In the case of an inversion with an ownership fraction less than 80 percent but at least 60 percent, the taxable income of the expatriated entity can be no less than the expatriated entity’s “inversion gain[11]” for 10 years following the inversion.  The definition of inversion gain is linked to gain recognition by the expatriated entity directly and does not include gain attributable to indirect transfers of stock or other property.
     
    The Notice offers as an example gain from the disposition of property by a CFC owned by the expatriated entity that gives rise to subpart F income.  The Notice states that this limitation on the definition of inversion gain is a concern of the government and is contrary to the policy underlying sections 7874(a)(1) and (e)(1). Accordingly, the Treasury Department and the IRS intend to issue regulations under section 7874(g) expanding the definition of inversion gain to include income arising from such indirect transfers.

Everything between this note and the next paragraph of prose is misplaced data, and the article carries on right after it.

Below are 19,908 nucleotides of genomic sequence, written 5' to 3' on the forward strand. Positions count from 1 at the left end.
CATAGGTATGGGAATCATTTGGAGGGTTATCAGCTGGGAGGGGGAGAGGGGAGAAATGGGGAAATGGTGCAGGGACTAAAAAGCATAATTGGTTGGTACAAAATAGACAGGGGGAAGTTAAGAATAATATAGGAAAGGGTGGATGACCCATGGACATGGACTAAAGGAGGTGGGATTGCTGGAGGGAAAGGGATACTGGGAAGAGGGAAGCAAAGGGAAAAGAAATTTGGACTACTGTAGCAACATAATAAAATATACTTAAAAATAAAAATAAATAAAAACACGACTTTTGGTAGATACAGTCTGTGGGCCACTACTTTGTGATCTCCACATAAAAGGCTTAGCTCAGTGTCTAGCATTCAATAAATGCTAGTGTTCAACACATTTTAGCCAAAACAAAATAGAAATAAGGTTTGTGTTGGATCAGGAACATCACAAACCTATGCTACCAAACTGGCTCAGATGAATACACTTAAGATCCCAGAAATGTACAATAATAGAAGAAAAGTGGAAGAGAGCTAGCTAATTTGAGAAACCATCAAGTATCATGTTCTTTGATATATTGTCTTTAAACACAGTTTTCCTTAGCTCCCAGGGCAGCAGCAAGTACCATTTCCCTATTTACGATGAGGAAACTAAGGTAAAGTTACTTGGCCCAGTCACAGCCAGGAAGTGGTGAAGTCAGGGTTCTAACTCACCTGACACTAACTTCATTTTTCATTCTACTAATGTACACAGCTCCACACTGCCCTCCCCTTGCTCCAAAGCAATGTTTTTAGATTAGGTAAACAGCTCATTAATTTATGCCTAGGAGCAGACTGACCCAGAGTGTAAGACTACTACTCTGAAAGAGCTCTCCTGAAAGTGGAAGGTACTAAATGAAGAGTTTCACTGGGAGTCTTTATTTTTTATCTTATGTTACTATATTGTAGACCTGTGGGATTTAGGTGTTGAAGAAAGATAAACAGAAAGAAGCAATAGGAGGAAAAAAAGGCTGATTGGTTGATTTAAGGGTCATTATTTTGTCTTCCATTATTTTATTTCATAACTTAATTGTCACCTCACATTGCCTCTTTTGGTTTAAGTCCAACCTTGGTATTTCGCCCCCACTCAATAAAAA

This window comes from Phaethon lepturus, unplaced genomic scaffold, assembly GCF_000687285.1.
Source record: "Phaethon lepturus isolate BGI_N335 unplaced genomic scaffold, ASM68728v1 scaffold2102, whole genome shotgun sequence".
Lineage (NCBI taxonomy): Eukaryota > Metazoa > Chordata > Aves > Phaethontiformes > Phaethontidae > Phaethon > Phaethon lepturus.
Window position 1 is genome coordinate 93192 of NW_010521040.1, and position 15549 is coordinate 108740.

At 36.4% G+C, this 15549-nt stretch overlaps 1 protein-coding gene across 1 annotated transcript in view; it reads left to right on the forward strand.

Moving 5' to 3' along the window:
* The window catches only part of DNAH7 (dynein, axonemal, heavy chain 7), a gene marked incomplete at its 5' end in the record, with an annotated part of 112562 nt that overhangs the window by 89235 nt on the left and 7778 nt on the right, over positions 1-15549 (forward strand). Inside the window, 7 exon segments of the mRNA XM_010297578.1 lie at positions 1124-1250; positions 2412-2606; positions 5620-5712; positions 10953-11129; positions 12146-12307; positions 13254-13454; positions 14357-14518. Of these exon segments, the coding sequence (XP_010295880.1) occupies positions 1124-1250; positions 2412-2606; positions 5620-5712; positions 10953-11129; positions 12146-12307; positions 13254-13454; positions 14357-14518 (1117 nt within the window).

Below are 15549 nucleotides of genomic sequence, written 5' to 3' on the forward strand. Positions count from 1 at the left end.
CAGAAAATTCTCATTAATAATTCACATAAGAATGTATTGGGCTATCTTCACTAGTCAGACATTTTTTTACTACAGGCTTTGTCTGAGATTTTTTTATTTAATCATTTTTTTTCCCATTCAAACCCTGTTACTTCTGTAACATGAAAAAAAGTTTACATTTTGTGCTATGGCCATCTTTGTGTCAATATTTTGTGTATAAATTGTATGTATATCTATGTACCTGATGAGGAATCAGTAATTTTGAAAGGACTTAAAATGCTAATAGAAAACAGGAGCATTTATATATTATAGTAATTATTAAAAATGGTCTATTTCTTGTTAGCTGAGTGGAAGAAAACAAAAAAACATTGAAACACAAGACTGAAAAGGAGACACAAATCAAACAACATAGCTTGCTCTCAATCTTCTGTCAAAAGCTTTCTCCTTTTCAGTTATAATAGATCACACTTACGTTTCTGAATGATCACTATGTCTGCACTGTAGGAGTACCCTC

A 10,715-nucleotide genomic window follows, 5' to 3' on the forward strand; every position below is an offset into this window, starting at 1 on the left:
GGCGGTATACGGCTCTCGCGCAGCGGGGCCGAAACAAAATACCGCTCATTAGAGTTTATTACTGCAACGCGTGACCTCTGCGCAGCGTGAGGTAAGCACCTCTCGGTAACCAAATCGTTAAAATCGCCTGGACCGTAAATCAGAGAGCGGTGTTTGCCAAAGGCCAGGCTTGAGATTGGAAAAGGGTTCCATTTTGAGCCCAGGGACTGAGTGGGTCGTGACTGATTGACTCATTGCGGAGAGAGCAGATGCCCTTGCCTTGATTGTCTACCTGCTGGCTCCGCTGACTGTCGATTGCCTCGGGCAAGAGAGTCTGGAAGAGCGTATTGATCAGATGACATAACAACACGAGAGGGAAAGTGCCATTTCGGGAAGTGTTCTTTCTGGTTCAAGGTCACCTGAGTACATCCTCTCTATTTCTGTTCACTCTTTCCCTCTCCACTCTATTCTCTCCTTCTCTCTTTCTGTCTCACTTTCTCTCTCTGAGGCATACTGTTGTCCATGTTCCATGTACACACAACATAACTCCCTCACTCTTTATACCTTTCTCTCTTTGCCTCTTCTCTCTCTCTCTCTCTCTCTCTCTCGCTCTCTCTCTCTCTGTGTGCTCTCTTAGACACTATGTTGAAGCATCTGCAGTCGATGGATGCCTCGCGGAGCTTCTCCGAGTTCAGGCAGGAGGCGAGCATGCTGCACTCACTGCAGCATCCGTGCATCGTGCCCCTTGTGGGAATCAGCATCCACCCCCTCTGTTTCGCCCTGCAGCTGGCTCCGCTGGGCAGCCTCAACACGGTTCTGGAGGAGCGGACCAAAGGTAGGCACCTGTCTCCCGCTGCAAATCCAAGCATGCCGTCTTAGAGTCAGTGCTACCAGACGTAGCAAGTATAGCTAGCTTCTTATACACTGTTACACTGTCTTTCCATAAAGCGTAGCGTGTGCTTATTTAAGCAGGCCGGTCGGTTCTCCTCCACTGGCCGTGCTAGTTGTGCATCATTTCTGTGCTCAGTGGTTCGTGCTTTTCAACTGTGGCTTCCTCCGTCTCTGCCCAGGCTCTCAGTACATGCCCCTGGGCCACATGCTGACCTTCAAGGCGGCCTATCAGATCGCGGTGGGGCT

Taxation of exchanges of stock of expatriated foreign subsidiaries
     
    Section 367(b) addresses the transfer of stock or securities in a foreign corporation by a U.S. person. In general, regulations issued under section 367(b) require a U.S. person who exchanges stock in a foreign corporation in a transaction that is otherwise tax-free under the Code’s nonrecognition rules to include in income as a deemed dividend the “section 1248 amount[12]” with respect to the stock transferred when the exchange causes the foreign corporation either to cease to be a CFC or the transferring shareholder ceases to be a “section 1248 shareholder.”